Bil’s rating (out of 5): BB.
USA, 1999. October Films. Screenplay by Albert Brooks, Monica Mcgowan Johnson. Cinematography by Thomas E. Ackerman. Produced by Herb Nanas. Music by Elton John. Production Design by Dina Lipton. Costume Design by Betsy Cox. Film Editing by Peter Teschner.
If I were to give Sharon Stone the entire star rating for this film it would rank a five. She’s excellent as a woman claiming to be a real live muse, one of Zeus’ daughters, a woman who has the power to inspire. Albert Brooks is a screenwriter who is having trouble hitting his usual stride and decides he needs her help, even though she seems to have very strange requirements to do her job well (she has to move in to the guest house and she has cravings for Waldorf salads in the middle of the night, among them). Andie MacDowell gives a surprisingly terrible performance as Brooks’ wife, who doesn’t know what to think of what is going on in her house. The joke here, that Hollywood types are so gullible that they will believe in any manner of guru to make their big business happen, is not aimed too cruelly at its target but is possible a bit too on the nose to come off clever. That combined with a sluggish pace makes it feel like a short skit spread out over two hours; it’s only when Stone is on screen that the film comes to life (her scene with Titanic director James Cameron is a scream).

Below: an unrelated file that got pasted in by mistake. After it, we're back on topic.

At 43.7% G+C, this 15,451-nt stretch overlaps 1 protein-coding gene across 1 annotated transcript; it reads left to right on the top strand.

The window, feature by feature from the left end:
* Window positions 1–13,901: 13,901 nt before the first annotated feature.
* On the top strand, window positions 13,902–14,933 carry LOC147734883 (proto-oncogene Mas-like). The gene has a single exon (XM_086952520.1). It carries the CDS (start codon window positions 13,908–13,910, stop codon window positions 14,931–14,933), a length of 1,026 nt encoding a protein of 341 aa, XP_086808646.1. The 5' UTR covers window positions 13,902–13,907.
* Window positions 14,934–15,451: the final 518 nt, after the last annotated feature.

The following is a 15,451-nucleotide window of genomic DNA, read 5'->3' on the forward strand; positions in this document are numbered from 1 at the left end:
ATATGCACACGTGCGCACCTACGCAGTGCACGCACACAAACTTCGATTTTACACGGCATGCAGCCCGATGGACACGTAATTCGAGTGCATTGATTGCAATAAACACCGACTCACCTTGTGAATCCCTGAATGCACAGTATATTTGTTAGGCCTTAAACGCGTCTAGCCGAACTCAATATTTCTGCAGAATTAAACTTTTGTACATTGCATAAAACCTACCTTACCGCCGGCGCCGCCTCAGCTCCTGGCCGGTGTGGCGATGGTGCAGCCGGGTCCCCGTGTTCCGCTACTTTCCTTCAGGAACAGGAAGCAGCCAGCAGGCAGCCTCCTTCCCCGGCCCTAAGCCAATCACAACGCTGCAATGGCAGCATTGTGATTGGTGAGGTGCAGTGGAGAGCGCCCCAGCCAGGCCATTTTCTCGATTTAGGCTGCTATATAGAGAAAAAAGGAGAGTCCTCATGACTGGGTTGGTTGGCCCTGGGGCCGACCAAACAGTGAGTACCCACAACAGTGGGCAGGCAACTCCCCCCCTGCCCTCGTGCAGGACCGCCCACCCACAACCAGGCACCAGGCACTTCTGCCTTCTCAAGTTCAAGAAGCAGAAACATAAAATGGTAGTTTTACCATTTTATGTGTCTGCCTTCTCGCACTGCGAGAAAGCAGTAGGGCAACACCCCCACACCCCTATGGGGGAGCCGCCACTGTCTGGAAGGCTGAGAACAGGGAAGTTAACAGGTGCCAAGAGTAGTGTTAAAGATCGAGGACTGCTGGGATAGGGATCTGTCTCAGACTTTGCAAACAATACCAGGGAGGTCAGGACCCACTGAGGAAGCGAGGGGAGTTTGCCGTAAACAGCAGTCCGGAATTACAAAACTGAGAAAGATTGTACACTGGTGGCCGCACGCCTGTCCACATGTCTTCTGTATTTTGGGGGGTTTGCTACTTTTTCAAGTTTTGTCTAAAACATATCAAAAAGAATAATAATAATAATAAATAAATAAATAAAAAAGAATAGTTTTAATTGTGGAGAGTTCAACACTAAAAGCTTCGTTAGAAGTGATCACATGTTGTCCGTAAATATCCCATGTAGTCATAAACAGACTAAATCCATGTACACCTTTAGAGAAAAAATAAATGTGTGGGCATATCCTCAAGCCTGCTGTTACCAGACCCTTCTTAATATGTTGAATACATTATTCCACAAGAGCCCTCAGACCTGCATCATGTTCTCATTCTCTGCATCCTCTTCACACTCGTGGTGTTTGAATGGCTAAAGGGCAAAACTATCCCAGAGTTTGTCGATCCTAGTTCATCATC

Golden Globe Award Nomination: Best Actress-Musical/Comedy (Sharon Stone)